Last week the Pinal Arizona County Attorney decided not to charge two LDS Bishops with failing to report the sexual abuse of a minor in the case of LDS Church member Susan Brock, who is now serving a 13-year prison sentence for the crime. While I tend to agree with the county attorney’s position on the bishops, I have to ask the question, who should have reported the crime and when?
Brock confessed the crime to her bishop last October 9th after her teenage victim’s girlfriend discovered sexually-charged texts on the victim’s phone. The girlfriend told her parents, who called Brock’s husband, Maricopa County Supervisor Fulton Brock, leading to Susan Brock’s meeting with the Bishop. Brock’s Bishop, Matthew Meyers, then contacted the victim’s bishop, Troy Hansen, on October 12th or 13th, who met with the teenage victim and his parents on October 19th. According to the police, both Bishops contacted the Church’s law firm, Kirton and McConkie, as directed in the handbook (as I understand it), and evidently received advice from the attorneys there.
Bishop Hansen’s meeting with the teenager and his father disclosed the full extent of the abuse, but also left the issue of reporting the crime to the police up in the air. The victim’s father, according to police, was told that “things were being done,” and “it was going to be dealt with.” But an LDS Church spokesman disputes this account, and says that “Church leaders worked effectively within the law, and with those involved, to facilitate prompt reporting to police” and claimed that the Bishop urged the teenager to report.
However, the victim’s father waited several days, and then told police that they were “waiting for what seemed like forever for someone to knock on their front door.” After the teenager and his father filed their complaint October 22, Susan Brock was arrested October 26.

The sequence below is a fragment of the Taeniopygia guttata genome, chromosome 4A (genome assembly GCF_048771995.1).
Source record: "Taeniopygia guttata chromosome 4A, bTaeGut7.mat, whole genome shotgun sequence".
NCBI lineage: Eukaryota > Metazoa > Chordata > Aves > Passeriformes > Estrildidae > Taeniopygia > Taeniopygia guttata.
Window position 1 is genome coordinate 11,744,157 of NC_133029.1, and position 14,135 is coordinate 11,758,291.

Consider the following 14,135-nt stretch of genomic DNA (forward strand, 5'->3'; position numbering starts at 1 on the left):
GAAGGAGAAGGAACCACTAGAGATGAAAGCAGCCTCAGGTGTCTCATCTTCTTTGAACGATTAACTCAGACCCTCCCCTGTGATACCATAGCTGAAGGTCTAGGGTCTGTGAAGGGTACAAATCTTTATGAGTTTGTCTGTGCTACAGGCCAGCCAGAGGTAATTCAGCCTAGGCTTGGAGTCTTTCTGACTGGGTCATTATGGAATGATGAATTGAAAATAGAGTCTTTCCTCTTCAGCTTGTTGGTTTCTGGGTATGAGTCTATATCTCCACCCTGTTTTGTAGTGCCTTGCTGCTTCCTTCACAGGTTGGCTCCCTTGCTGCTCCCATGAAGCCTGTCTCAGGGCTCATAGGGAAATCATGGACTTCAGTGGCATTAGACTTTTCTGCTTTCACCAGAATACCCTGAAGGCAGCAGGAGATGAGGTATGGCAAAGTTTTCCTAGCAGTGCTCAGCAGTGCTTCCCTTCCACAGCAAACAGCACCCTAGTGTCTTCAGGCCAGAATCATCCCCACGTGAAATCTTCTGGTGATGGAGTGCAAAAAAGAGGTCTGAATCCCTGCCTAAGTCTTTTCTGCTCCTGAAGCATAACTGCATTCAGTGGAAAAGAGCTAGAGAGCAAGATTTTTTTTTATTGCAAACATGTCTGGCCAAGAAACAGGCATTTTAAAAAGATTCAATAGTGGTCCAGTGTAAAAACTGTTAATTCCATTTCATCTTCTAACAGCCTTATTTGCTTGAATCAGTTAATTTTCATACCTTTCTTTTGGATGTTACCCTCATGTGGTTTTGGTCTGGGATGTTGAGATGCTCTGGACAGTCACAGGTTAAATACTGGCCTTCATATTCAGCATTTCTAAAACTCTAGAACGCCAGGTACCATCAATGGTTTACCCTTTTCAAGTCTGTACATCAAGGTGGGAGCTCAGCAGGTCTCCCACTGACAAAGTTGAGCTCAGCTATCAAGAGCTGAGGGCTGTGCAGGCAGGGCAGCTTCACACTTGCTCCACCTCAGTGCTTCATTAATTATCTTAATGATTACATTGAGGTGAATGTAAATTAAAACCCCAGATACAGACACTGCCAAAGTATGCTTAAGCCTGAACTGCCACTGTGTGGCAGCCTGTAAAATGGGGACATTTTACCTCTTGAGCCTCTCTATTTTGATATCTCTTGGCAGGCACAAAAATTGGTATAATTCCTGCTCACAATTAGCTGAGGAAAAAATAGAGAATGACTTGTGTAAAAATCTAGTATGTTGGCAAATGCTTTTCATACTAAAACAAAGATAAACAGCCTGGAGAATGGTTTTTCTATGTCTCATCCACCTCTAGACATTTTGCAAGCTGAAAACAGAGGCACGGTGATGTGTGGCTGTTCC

It does seem kind of strange that everyone (all the Brocks, the victim and his family and the victim’s girlfriend and her family are all LDS) involved in this case seemed to go exclusively to each other and to local Church leaders and not to the police. Who was supposed to report the crime? And if it was just the victim, why would the victim’s father think that the Bishop would take care of this?
I assume that the advice the Bishops received from the Church lawyers was that they didn’t have to report — i.e., that they should not violate the confessional. The victim’s Bishop learned of the abuse from Brock’s confession to her Bishop, making his knowledge part of the confession. Since I want the confessional protected, I can accept that position. And, it looks like the Pinal County Attorney has effectively supported that belief.
But, what about the others? Even though the victim’s girlfriend and her family didn’t have very good knowledge, it sure seems like this would be the kind of suspicion to report to the police. And surely the family of the victim should take this directly to the police in addition to the Bishop?
I have to wonder if some part of our culture believes that crimes like this should be kept from the police, that we should handle the issue inside the Church. If nothing else, this case shows that such an approach is not always wise.
It is, of course, very possible that there are details of this case which have not yet come out. That somehow there are reasons for why each of these people did what they did. But I’m still left with questions about who was supposed to report and when.